Prime Minister Benjamin Netanyahu seems to have done a U-turn recently in his attitude toward Israel’s Arab citizens. He began 2021 by visiting health maintenance organization clinics in Tira and Umm al-Fahm, where he was photographed with Jabarin Mohammed, the millionth Israeli to be vaccinated against the coronavirus. He spoke about his desire to win Arab votes and his intent to have the cabinet approve a plan to end violent crime in the Arab community. By late 2020, he had already begun growing closer to MK Mansour Abbas – the chairman of the United Arab List, a component of the Joint List electoral alliance of predominantly Arab parties.
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Netanyahu is the national inciter, who never missed an opportunity to label Arab Israelis a fifth column, an existential threat and a “state within a state.” He had the nerve to try to motivate his supporters in the 2015 election with a video in which he warned of the danger of Israel’s Arab exercising their right to vote. He’s a racist whose campaign slogan, referring to Arab MK Ahmad Tibi, was “Bibi or Tibi.” He accused the opposition of cooperating with Arab parties that seek Israel’s. He deemed the Joint List’s Knesset seats illegitimate. Under his leadership, the legislature passed the nation-state law, which enshrines Jewish superiority and Arab inferiority. Yet now this man is wooing Arab voters and is even willing to cooperate with Arab parties.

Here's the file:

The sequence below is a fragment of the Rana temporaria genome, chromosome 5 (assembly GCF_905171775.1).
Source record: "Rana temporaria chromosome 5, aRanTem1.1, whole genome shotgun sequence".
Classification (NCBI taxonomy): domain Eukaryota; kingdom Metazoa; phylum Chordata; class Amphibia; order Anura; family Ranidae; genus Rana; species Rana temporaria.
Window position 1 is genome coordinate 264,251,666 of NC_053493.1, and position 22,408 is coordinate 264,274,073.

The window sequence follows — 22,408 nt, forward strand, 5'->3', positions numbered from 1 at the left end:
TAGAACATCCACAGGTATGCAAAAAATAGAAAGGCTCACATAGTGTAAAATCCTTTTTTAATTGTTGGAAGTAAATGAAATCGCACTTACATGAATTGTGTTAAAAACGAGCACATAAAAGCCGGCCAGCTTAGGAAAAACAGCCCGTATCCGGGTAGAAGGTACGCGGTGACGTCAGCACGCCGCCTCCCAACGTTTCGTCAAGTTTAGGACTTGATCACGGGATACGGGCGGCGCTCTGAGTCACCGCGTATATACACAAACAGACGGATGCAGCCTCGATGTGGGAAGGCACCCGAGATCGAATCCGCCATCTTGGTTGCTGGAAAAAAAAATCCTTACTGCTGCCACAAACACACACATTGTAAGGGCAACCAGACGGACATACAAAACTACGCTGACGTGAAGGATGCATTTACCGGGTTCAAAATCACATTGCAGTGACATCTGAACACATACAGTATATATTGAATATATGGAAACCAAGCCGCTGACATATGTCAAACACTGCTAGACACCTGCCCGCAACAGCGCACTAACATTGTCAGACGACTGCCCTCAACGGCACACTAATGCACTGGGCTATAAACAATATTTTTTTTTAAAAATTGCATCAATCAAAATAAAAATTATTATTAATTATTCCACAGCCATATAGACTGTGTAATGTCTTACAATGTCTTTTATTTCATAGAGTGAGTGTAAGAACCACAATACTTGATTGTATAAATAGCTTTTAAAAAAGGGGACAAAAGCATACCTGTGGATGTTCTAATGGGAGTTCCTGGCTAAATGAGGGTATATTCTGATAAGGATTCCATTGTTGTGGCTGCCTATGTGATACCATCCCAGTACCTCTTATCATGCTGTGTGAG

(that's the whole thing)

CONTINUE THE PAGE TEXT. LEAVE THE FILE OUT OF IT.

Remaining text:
This is a calculated tactical move. In June 2019, Nathan Eshel, one of Netanyahu’s political go-betweens, published an op-ed in Haaretz, headed, “Israel’s right must stop splintering – and reach out to the Arab community.” In it, he urged the right to “build a bridge to the majority of the Arab community.” “We must tie our fate to that of Israel’s Arabs ... we must build a shared life,” he wrote, adding that the right must offer the Arabs a political partnership similar to its partnership with the Haredim. A similar op-ed was published in the paper Makor Rishon.
But even if Netanyahu’s behavior is utterly cynical, these steps should be welcomed, since they may well shatter the wall of separation and political exclusion between Jews and Arabs in Israel. Granted, Netanyahu’s hypocrisy cries out to heaven. His goal is to dismantle the Joint List. But instead of being outraged that the right is allowed to do what the left is not, the center-left would do well to adapt to the changing reality and stop fearing cooperation with the Arab parties.
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The time has come to extend a hand and offer a genuine political partnership between Jews and Arabs. A glance at the Meretz party’s new candidate slate, which includes two Arabs in the first five slots (Ghaida Rinawie Zoabi and Esawi Freige), proves that change is already visible on the ground. After the last election, fear of cooperating with the Joint List cost the center-left its ability to form a government, which was within its reach. But now, Netanyahu has broken the legitimacy barrier. The center-left must seize the moment.
The above article is Haaretz’s lead editorial, as published in the Hebrew and English newspapers in Israel.